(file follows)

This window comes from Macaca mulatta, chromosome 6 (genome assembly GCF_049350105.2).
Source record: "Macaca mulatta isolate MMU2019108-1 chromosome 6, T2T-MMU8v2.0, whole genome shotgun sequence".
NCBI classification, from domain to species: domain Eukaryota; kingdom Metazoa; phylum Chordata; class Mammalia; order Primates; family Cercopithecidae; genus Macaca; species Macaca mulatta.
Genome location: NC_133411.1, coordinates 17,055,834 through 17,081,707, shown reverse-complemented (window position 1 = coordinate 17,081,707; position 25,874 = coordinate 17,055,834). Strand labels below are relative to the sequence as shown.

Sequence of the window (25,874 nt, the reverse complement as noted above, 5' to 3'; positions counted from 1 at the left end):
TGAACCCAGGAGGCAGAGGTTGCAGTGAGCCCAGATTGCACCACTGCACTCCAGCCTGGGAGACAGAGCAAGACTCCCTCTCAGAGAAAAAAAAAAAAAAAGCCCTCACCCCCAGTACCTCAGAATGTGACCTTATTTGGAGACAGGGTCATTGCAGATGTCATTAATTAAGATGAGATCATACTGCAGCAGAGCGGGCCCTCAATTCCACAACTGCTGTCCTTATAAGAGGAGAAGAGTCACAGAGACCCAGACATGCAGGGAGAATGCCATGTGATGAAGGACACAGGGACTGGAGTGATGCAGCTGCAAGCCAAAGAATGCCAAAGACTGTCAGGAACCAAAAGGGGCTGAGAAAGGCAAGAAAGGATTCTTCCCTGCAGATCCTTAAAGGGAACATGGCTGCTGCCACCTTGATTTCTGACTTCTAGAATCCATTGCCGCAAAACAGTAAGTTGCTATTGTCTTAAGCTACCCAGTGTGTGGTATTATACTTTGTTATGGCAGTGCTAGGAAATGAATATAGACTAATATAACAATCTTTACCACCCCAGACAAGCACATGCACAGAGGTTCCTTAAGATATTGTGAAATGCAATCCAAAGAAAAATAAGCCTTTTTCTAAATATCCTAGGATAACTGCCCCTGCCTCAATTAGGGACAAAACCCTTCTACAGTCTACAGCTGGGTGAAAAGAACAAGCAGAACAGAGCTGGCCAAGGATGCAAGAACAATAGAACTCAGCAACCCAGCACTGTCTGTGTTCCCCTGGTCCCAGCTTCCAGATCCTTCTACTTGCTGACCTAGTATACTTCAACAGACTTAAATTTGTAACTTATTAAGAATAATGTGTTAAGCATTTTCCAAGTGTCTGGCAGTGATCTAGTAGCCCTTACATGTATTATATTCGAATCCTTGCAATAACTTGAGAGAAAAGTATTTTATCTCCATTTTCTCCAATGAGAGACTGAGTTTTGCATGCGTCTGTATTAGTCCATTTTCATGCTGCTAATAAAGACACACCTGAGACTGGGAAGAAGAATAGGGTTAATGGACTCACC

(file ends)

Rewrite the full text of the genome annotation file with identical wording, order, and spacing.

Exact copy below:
This window comes from Macaca mulatta, chromosome 6 (genome assembly GCF_049350105.2).
Source record: "Macaca mulatta isolate MMU2019108-1 chromosome 6, T2T-MMU8v2.0, whole genome shotgun sequence".
NCBI classification, from domain to species: domain Eukaryota; kingdom Metazoa; phylum Chordata; class Mammalia; order Primates; family Cercopithecidae; genus Macaca; species Macaca mulatta.
Genome location: NC_133411.1, coordinates 17,055,834 through 17,081,707, shown reverse-complemented (window position 1 = coordinate 17,081,707; position 25,874 = coordinate 17,055,834). Strand labels below are relative to the sequence as shown.

Sequence of the window (25,874 nt, the reverse complement as noted above, 5' to 3'; positions counted from 1 at the left end):
TGAACCCAGGAGGCAGAGGTTGCAGTGAGCCCAGATTGCACCACTGCACTCCAGCCTGGGAGACAGAGCAAGACTCCCTCTCAGAGAAAAAAAAAAAAAAAGCCCTCACCCCCAGTACCTCAGAATGTGACCTTATTTGGAGACAGGGTCATTGCAGATGTCATTAATTAAGATGAGATCATACTGCAGCAGAGCGGGCCCTCAATTCCACAACTGCTGTCCTTATAAGAGGAGAAGAGTCACAGAGACCCAGACATGCAGGGAGAATGCCATGTGATGAAGGACACAGGGACTGGAGTGATGCAGCTGCAAGCCAAAGAATGCCAAAGACTGTCAGGAACCAAAAGGGGCTGAGAAAGGCAAGAAAGGATTCTTCCCTGCAGATCCTTAAAGGGAACATGGCTGCTGCCACCTTGATTTCTGACTTCTAGAATCCATTGCCGCAAAACAGTAAGTTGCTATTGTCTTAAGCTACCCAGTGTGTGGTATTATACTTTGTTATGGCAGTGCTAGGAAATGAATATAGACTAATATAACAATCTTTACCACCCCAGACAAGCACATGCACAGAGGTTCCTTAAGATATTGTGAAATGCAATCCAAAGAAAAATAAGCCTTTTTCTAAATATCCTAGGATAACTGCCCCTGCCTCAATTAGGGACAAAACCCTTCTACAGTCTACAGCTGGGTGAAAAGAACAAGCAGAACAGAGCTGGCCAAGGATGCAAGAACAATAGAACTCAGCAACCCAGCACTGTCTGTGTTCCCCTGGTCCCAGCTTCCAGATCCTTCTACTTGCTGACCTAGTATACTTCAACAGACTTAAATTTGTAACTTATTAAGAATAATGTGTTAAGCATTTTCCAAGTGTCTGGCAGTGATCTAGTAGCCCTTACATGTATTATATTCGAATCCTTGCAATAACTTGAGAGAAAAGTATTTTATCTCCATTTTCTCCAATGAGAGACTGAGTTTTGCATGCGTCTGTATTAGTCCATTTTCATGCTGCTAATAAAGACACACCTGAGACTGGGAAGAAGAATAGGGTTAATGGACTCACC